The True Cost of a Security Breach

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What Can IT Learn from the OPM Hack?

Tony Gomez

June 22, 2015

The recent revelations about the data breach at the U.S. Office of Personnel Management (OPM) are alarming, to put it mildly. During the year that attackers went undetected, attackers stole the forms used for most federal employees' security clearances, among other information.

What can IT learn from the OPM hack? Every IT organization needs some healthy paranoia. The best mindset from which to approach security today is to assume a breach has already occurred. It is no longer a question of "if" or even "when," but rather "How long have we been compromised and how do we prevent the next breach?"

The sophisticated nature of the attack and timeline shows the type of adversary that federal government agencies and other organizations are up against. These are state-sponsored entities with the resources, personnel, and expertise to develop and execute zero-day attacks. Having gained a foothold inside a network, these teams then have the patience to carefully entrench themselves, perform reconnaissance, and stealthily exfiltrate data.

Hint: It's Not About the Tools

OPM Hack Graphic

Traditional security tools that rely on threat signatures, though still necessary, are no longer adequate defense against these types of advanced persistent threats. This point was underscored by the revelations that the security research firm Kaspersky Labs had been hacked. "We have never [seen] anything similar to this attack," Eugene Kaspersky, CEO of Kaspersky Lab, said in a press conference on June 10. "This is a new generation of a most likely state-sponsored malware … the attack is very complicated, and it's almost invisible." (Emphasis mine.)

Signature-based security products such as those from Kaspersky absolutely have their place, but the focus needs to shift from just "protecting the castle" to rooting out the bad guys inside of the castle. This is where ExtraHop fills the gap left by intrusion detection systems (IDS) such as the [Einstein program]( developed by US-CERT.

What Is Operational Intelligence in a Security Context?

Let me explain how we fit into your security ecosystem and strategy. ExtraHop does not replace existing security tools, and is not even a security tool. Rather, it is an "operational intelligence" solution that provides visibility into what is transacting on your network.

Consider a very typical threat lifecycle:

  • A user downloads malware from an email message and their system is compromised.
  • The compromised host downloads a rootkit over HTTP, which then replaces common utilities and disables all logging.
  • The rooted host builds an outbound SSH connection to use as a reverse tunnel for command and control. Although firewalls block inbound SSH connections, outbound connections are often allowed.
  • The malicious actor scans the network for potential database targets using, for example, an Nmap TCP-SYN scan, a type of stealth port scan that avoids the full TCP three-way handshake.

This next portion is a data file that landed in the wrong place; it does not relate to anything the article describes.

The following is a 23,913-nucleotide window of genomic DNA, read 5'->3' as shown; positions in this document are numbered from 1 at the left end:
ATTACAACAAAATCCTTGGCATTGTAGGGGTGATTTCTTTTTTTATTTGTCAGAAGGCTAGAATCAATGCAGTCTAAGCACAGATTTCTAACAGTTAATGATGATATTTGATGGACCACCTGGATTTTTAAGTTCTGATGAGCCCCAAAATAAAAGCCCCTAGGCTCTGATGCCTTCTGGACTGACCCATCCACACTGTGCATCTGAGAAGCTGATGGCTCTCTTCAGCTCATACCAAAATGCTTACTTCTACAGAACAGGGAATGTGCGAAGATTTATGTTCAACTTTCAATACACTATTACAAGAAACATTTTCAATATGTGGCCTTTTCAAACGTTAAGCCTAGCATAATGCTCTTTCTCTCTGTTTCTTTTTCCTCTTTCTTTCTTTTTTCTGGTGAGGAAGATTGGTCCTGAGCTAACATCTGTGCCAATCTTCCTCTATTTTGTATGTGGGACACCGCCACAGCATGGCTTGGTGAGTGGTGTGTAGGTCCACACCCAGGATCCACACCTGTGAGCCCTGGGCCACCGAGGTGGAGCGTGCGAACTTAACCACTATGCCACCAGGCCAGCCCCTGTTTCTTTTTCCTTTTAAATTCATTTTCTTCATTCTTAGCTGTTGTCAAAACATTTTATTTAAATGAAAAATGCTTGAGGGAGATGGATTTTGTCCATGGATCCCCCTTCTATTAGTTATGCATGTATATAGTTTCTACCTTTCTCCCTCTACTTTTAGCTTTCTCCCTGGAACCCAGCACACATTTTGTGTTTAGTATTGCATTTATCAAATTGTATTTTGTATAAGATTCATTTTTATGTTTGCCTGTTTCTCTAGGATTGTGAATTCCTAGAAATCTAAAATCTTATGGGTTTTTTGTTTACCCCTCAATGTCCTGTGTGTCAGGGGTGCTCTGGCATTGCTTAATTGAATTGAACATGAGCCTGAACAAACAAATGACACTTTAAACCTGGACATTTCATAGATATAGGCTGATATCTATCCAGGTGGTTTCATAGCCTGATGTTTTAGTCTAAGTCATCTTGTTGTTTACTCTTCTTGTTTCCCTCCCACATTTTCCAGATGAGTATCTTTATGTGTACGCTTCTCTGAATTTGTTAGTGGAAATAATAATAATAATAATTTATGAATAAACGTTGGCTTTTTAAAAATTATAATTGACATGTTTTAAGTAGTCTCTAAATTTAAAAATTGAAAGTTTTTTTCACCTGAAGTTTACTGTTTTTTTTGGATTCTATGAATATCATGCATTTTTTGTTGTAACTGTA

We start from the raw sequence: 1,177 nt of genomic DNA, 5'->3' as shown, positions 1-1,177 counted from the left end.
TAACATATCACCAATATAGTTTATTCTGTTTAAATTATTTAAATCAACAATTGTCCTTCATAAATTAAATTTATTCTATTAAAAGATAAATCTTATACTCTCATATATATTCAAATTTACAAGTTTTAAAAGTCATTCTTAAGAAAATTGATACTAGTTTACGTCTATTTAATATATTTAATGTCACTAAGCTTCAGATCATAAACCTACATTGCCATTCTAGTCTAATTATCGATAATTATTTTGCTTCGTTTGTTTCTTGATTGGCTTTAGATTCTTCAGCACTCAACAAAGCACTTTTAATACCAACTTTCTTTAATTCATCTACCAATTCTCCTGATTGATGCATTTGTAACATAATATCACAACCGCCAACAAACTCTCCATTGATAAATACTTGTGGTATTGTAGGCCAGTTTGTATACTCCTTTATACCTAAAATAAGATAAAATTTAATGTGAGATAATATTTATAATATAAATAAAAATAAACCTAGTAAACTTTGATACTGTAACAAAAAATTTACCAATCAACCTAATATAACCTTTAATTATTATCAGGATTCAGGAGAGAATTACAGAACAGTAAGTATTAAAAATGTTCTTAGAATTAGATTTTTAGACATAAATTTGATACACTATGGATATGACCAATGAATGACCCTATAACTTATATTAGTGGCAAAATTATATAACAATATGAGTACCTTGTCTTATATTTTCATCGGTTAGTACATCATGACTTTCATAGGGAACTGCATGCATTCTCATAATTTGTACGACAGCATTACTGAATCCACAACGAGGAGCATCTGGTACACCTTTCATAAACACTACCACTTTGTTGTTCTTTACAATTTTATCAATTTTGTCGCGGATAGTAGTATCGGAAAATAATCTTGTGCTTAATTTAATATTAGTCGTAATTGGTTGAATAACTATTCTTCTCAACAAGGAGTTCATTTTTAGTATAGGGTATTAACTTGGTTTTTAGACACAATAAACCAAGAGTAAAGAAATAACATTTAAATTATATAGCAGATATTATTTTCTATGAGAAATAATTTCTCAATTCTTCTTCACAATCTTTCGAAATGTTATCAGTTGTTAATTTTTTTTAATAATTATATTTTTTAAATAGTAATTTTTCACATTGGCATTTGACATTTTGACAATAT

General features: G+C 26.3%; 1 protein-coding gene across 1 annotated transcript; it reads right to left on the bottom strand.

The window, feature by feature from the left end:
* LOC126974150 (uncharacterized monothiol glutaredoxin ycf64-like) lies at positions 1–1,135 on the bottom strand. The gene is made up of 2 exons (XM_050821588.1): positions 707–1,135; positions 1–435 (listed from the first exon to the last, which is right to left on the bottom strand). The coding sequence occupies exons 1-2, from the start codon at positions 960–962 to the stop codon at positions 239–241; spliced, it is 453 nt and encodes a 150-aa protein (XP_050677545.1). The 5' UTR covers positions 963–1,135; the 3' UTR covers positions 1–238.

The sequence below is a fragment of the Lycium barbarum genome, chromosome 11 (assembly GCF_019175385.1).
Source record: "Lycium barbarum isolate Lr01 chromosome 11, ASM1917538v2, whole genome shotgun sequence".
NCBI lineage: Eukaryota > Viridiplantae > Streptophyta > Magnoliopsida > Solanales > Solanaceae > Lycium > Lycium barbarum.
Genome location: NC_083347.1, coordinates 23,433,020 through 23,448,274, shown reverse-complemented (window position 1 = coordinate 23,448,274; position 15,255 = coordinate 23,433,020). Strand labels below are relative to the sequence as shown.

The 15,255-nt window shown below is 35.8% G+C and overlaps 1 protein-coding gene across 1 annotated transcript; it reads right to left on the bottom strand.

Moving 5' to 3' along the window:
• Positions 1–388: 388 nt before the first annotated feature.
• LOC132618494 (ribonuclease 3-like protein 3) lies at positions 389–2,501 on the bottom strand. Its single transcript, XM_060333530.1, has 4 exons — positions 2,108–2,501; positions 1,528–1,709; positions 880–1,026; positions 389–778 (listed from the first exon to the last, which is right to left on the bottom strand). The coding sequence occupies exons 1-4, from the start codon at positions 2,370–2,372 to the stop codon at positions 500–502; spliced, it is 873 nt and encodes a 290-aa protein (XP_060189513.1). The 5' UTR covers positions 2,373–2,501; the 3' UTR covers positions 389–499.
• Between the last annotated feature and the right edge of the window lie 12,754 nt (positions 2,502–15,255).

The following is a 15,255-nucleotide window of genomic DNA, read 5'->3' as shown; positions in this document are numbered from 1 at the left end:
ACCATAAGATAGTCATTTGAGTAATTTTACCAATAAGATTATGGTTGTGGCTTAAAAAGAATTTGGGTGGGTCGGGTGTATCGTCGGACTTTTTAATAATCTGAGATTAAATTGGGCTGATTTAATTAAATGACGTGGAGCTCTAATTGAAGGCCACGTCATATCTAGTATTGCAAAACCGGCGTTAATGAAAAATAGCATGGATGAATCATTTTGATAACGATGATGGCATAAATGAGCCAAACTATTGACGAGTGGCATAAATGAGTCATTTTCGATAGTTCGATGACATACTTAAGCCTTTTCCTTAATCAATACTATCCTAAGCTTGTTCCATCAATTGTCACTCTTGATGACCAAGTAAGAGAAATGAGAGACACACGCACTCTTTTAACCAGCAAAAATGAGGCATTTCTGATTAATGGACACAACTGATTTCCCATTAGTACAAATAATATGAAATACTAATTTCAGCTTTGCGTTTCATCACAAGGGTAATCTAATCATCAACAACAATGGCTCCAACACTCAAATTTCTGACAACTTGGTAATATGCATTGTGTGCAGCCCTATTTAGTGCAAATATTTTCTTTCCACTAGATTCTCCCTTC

• Once an unsecured, internal database is found, the malicious actor tries common username/password combinations to identify possible points of access.
  • With successful credentials, the malicious actor queries the database for sensitive data.
  • After the sensitive data is found, the attacker uploads it to a hosted FTP server.

At each stage of the process described above, transactional activity occurs over the network. This activity is observed by ExtraHop, similar to the way that a CCTV camera would record a robbery. With this information, the IT security team can detect anomalous activity and quickly investigate.

Say, for example, that the above scenario works out but that the organization has ExtraHop installed. The security operations team would know that an attacker is probing databases when failed authentication attempts match a suspicious pattern. They would also detect attempts to exfiltrate data when database responses exceed a 10MB and new FTP connections are established with IPs outside the network. The ExtraHop platform's detection capabilities focus on anomalous activity, not on threat signatures. This is a missing piece of the puzzle for many Infosec practices.

The real magic happens in how ExtraHop enables forensic investigation. Once an anomalous pattern is detected, the IT security team can identify the clients and servers involved, and then go back in time to see which other systems the attackers may have breached. Visit the How It Works section of our site to learn how ExtraHop's unique technology makes this application-fluent analysis possible.

When the extent of the OPM hack became public, Eric Kavanagh of the Bloor Research Group urged us to get in touch with federal agencies. That's why we wrote this post.

We really need to get you guys in here! Did you ever connect with DoD CIO? We made a suggestion a while ago

— Eric Kavanagh (@eric_kavanagh) June 11, 2015

If you believe that your federal agency could benefit from wire data analytics, please contact me at tonyg [at] I focus on the federal agencies and our team would be glad to walk you through a demo of the platform. Alternatively, you can explore our hands-on online demo here:

Want to learn to detect and prevent data breaches in real time? See how in our free, interactive Enterprise Edition demo.

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